(FOX 9) - For the second time in three days, Wisconsin has broken a single-day record for new reported COVID-19 cases.
Saturday, the state recorded 2,892 new cases -- five more than the number reported on Thursday which was a new single-day high.
The state also reported 19 new deaths, which put the seven-day average at 13 -- the highest level since early June. On Wednesday, the state set a single-day record for new COVID-19 deaths with 27 in one day.
A total of 130,798 COVID-19 cases have been reported since the beginning of the pandemic in Wisconsin. 7,588 of them have required hospitalization and 105,373 have recovered from the virus.
COVID-19 infections can often go undetected and be asymptomatic, laboratory-confirmed tests only represent a fraction of actual COVID-19 cases. A study from the Journal of the American Medical Association estimated that actual cases in some instances were six to 24 times greater than reported cases.
Wisconsin Gov. Tony Evers announced an indoor mask mandate for people over the age of 5, which he extended Sept. 22. Face coverings while indoors except at a private residence are required as of Saturday, Aug. 1.
Evers extended the state's stay-at-home order until May 26, but on May 13, the state Supreme Court blocked the extension, effectively opening all establishments in the state. Hours later, images emerged of packed bars across the state, leading the Governor to call his state "The Wild West." Evers' original "Safer at Home" order went into effect on March 25.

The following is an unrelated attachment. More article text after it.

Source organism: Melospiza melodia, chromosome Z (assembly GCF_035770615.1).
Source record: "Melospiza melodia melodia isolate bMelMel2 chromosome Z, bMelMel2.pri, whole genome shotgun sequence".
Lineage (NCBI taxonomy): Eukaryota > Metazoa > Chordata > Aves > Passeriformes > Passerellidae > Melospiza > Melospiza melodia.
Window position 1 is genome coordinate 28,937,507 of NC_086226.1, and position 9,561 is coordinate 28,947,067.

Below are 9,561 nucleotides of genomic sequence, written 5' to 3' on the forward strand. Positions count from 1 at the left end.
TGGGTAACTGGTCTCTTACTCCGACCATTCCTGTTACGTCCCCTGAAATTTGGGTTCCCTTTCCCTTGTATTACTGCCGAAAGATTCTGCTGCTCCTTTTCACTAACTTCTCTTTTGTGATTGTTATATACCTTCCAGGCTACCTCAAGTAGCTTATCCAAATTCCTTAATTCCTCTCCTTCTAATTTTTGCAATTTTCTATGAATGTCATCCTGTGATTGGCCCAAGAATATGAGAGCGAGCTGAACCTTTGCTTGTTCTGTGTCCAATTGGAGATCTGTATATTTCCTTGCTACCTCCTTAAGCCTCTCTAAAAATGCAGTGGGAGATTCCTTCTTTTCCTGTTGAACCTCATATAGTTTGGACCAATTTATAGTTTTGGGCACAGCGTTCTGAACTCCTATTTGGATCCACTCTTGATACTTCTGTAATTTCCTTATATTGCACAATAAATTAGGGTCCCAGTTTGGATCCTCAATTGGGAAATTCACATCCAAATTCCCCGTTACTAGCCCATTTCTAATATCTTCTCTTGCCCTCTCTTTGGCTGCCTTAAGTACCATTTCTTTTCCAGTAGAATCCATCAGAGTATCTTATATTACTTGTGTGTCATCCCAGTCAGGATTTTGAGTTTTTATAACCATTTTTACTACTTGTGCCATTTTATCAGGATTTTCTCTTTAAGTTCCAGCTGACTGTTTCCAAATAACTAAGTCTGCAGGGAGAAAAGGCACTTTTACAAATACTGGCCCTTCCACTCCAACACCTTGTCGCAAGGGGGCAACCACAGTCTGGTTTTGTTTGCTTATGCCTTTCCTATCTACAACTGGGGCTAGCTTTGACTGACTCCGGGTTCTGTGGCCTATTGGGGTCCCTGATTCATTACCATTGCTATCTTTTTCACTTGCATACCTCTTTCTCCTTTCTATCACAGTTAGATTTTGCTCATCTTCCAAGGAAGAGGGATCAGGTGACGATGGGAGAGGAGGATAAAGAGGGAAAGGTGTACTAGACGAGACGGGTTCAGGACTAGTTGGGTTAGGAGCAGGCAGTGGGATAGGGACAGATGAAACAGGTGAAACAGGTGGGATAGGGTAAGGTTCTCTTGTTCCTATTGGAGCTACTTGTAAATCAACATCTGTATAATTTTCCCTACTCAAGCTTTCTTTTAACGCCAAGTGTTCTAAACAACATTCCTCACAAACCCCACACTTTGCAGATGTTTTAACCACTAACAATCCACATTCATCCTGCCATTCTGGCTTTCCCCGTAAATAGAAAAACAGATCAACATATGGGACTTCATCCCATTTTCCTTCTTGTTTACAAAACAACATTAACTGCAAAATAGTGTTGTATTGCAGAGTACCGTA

On April 4, President Donald Trump approved a disaster declaration for Wisconsin due to the COVID-19 pandemic. This declaration allows for federal funding to be allocated to state, tribal and eligible local governments and certain private nonprofit organizations that were impacted by the virus.
If you have questions or immediate needs related to COVID-19, you can Text COVID19 to 211-211, visit 211Wisconsin.org or call 211. Call volumes are high, so officials are asking people to be patient and try to use the text or online options first.
If you are experiencing signs and symptoms of COVID-19, health officials advise you to call your health care provider.